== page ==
After months of public campaigns on both sides of the issue, the sponsor of a bill legalizing same-sex marriage in Illinois didn't call the measure for a vote before lawmakers adjourned from the Spring session.
“Several of my colleagues have indicated they would not be willing to cast a vote on this bill today,” said a teary State Rep. Greg Harris, D-Chicago, on the House floor at the end of the night Friday. Some in the gallery could be heard screaming “cowards.” Harris has been pushing for same-sex marriage for years.
“I’ve never been sadder to accept such a request, but I have to keep my eye, as we all must, on the ultimate prize,” Harris continued.
He went on to say that those on the fence wanted to talk to residents in their districts over the summer, and they would support the legislation when lawmakers returned in November.
“They wanted to hide behind a process that allows them now to go for six months without us knowing who it is,” said Jim Bennett, with Lambda Legal. “But we had every right to know which representatives stood with us, and which ones did not.”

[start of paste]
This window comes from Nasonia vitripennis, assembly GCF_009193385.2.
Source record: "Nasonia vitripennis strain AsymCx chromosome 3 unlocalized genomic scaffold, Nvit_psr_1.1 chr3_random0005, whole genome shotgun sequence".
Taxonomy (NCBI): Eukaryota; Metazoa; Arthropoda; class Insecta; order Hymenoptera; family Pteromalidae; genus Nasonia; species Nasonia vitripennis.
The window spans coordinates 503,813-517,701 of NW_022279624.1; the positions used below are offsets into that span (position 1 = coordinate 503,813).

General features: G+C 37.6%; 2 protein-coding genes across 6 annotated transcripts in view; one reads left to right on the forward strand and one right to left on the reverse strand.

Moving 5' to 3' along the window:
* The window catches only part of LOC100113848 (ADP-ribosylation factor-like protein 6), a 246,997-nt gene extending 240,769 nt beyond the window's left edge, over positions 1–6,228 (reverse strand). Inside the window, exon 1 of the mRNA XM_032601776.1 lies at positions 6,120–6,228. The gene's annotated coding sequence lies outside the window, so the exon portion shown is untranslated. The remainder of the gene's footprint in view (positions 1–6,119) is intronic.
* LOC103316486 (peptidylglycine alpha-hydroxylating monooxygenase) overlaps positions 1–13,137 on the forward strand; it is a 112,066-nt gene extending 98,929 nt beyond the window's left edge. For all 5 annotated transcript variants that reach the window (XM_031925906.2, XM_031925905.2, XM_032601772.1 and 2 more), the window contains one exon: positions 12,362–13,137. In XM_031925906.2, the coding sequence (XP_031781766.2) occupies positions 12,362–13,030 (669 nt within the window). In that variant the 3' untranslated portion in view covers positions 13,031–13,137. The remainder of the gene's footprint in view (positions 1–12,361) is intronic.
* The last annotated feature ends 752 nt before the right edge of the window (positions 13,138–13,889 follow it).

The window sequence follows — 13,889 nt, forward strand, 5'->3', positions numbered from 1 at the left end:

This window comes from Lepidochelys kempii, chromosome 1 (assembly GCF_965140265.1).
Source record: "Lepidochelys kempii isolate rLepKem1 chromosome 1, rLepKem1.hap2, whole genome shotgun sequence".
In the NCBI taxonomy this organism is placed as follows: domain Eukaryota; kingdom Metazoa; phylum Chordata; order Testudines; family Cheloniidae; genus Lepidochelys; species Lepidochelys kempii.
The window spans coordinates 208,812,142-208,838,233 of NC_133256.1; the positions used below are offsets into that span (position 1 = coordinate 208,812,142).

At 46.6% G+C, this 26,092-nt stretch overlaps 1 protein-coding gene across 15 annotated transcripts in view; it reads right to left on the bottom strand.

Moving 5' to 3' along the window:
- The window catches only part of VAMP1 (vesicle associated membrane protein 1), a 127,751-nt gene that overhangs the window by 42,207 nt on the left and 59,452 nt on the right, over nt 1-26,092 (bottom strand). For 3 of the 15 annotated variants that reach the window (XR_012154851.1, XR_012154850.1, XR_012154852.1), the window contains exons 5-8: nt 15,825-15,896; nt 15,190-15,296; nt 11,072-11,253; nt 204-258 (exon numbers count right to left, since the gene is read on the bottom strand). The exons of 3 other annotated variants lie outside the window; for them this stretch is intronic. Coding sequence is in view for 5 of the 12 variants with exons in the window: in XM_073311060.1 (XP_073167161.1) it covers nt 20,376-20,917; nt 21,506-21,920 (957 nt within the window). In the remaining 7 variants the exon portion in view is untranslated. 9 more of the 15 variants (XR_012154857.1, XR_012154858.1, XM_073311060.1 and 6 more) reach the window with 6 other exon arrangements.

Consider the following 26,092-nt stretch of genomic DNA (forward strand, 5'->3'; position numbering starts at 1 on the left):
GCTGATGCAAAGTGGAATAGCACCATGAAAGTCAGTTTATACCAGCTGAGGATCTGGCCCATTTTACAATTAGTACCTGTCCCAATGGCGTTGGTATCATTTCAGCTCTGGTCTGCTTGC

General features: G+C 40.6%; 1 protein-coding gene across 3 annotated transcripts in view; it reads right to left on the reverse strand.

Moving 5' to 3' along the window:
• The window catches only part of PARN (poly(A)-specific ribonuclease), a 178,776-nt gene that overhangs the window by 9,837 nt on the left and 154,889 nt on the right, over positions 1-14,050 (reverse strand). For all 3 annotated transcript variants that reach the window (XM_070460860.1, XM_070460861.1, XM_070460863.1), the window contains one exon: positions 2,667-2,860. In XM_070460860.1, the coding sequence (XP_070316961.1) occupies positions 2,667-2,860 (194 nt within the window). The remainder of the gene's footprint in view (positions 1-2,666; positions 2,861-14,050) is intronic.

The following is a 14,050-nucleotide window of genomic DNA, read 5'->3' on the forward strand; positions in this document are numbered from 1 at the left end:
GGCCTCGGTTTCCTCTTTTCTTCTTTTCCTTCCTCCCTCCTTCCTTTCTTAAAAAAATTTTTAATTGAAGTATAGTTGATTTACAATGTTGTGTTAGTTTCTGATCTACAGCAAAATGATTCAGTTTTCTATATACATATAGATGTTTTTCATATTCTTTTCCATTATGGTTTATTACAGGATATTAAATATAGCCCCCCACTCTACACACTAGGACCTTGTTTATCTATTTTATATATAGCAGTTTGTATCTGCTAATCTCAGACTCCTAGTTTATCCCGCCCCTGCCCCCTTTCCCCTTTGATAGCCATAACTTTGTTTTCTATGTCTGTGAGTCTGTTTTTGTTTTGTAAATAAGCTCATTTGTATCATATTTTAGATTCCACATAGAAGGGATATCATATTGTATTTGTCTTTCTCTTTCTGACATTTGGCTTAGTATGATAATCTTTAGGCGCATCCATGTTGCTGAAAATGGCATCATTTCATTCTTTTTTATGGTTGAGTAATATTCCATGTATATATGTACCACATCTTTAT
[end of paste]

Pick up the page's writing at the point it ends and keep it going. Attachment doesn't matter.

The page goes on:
Bennett said he’s pinning his hopes on the legal system, not the legislative, to allow same-sex marriage in Illinois. A lawsuit is currently pending.
The decision to not vote on the bill follows months of high profile lobbying from both opponents and proponents of the issue after the state Senate approved same-sex marriage in February. Proponents recruited public relation agencies, high profile politicians like former President Bill Clinton and even retired Chicago Bears players to lobby state representatives to vote in favor of same-sex marriage.
Meantime, opponents held rallies outside suburban lawmakers’ offices who were undecided on the issue. Some religious leaders used robocalls to encourage residents to ask their local state representative to vote “no” on the measure. A lot of those lobbying efforts occurred in suburban and largely African-American parts of Chicago.
In 2011, Illinois approved a bill allowing same-sex couples to enter into civil unions. Shortly after the state legislature approved that bill, the lobbying efforts for marriage began.
The state legislature’s vote comes as the U.S. Supreme Court is expected to rule this year on two court cases related to same-sex marriage. One challenges a ballot initiative in California that defines marriage as being between a man and a woman. The other court case is attempting to strike down part of the federal Defense of Marriage Act that denies same-sex married couples benefits granted to married heterosexuals.
Tony Arnold covers Illinois politics for WBEZ. Follow him @tonyjarnold.